Think about it: Would you dare stop and risk losing the miracle? But he has to stop:

John 5:10-11 The Jews therefore said to the healed [man], It is sabbath, it is not permitted thee to take up thy couch. He answered them, He that made me well, *he* said to me, Take up thy couch and walk.

We could hope that these people at least would pause to consider this man’s good fortune; maybe even try to find out how this healing took place. But they are already focused on something else: their obsession with the rules.

This is the way they “believed”. It was a faith in the rules. Specifically, it was a faith in their ability to keep those rules, which guaranteed to them their right standing with God. And if you asked them about it, they would tell you, “Of course, that is the way things have to be. God made the rules, didn’t he?” But the clue that maybe they have focused on the wrong thing is standing right before them: This human being, a child of God, just like them, has been healed!

Shouldn’t such an event stand out as a signpost before their eyes? A signpost that says, “Heads up! Something is going on here that you did not expect.” But they do not see that signpost because it appears that the welfare of that man is less important to them than their own righteousness.

John 5:12-13 They asked him [therefore], Who is the man who said to thee, Take up thy couch and walk?  But he that had been healed knew not who it was, for Jesus had slidden away, there being a crowd in the place.

But the story is not over:

John 5:14 After these things Jesus finds him in the temple, and said to him, Behold, thou art become well: sin no more, that something worse do not happen to thee.

And maybe, just maybe, this is why Jesus singled him out. There is a lot to think about in this simple exchange. Remember, this man was infirm for 38 years. Now, he wasn’t paralyzed, because that is not the Greek word used to describe his ailment, but we know he had great difficulty in getting around. How much trouble, how much sin do you think he could get into?

This is a reminder to us that sin is not just the doing of that which is wrong: Because sin starts in the heart. Jesus talked about it in the Sermon on the Mount. Hating a brother is as bad as murder. Lusting after a woman is as bad as adultery. It is all in the heart; and the heart is precisely what God cares about. This body that I live in, in this world, is not going to make it into the next… but my heart, my soul, my spirit – that which makes me who I truly am – is what God made capable of inheriting eternal life.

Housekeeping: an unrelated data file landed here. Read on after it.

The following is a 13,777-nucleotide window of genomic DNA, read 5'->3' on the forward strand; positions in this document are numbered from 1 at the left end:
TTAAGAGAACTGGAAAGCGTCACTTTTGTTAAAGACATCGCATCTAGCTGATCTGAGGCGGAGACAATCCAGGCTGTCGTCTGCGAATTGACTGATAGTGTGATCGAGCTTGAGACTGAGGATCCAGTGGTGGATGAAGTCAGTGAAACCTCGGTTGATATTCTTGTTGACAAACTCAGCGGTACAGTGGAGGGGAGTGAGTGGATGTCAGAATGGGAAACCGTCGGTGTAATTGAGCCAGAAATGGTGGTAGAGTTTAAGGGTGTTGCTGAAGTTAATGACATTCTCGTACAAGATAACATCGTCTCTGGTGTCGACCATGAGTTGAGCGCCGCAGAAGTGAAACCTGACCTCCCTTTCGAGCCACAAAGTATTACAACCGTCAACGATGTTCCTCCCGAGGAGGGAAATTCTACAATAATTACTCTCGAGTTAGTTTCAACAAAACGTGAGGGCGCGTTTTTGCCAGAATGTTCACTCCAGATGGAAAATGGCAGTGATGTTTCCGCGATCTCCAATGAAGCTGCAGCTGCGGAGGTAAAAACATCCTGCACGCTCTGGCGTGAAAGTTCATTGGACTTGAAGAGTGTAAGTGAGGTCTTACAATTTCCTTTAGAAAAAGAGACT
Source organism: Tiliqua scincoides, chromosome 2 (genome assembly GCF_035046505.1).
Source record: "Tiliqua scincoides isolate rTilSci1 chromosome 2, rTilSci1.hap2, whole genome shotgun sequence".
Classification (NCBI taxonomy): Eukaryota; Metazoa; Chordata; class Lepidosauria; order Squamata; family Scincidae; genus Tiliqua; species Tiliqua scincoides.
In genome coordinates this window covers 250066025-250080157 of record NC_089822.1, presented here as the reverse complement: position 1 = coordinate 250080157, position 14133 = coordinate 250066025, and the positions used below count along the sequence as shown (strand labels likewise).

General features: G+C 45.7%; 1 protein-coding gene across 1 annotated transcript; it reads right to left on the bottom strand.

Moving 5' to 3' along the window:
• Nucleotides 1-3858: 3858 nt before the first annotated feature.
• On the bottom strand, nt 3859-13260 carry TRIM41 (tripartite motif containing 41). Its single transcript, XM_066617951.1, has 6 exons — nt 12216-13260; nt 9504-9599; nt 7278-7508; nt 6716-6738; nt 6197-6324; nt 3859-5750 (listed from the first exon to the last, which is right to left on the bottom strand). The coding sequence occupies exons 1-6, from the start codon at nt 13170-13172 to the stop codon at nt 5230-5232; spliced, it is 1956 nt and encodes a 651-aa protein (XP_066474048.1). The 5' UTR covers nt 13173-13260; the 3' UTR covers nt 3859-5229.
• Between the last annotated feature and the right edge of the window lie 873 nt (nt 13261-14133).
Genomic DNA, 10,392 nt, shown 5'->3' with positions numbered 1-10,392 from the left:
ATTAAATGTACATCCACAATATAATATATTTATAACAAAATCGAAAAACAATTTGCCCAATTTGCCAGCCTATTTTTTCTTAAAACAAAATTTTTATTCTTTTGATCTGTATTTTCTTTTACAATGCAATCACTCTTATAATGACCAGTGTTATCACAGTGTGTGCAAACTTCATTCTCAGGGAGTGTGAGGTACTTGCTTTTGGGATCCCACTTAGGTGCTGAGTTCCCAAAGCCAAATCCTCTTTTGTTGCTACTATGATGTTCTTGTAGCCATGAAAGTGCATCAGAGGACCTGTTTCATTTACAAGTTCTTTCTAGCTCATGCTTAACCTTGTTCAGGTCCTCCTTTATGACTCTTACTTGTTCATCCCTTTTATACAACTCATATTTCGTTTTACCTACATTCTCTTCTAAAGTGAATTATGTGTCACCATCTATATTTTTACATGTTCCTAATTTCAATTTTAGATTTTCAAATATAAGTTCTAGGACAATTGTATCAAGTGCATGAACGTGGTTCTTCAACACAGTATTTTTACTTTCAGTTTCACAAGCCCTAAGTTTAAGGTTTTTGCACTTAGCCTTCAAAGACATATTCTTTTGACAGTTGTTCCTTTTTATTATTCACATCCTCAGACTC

Jesus knew the hearts of men. And, clearly, he knew this man had problems. Who knows how bad it could have gotten, how sick his heart would have gotten, if God had not made an appointment that day for him to meet Jesus. Maybe that man was at the edge of the point of no return. And God decided to have mercy on him.

And now, set free from physical sickness, by the word of Jesus, he is offered the chance to be set free from the sickness of his heart by the same Jesus. Think about it: How would you have responded to Jesus’ second intervention, to his words: “Stop sinning”?

Wouldn’t we at least have started to argue? “What do you mean sin? How do you know me? You don’t know the life I have had to deal with, all these years? How dare you judge what I am thinking? Who are you to tell me how to live?”

And then I would hope that by the time I got to that last question, that challenge, that I would have realized what I had just said, and owned up to the signpost standing right before my eyes:

“Who are you to tell me… get up and walk?”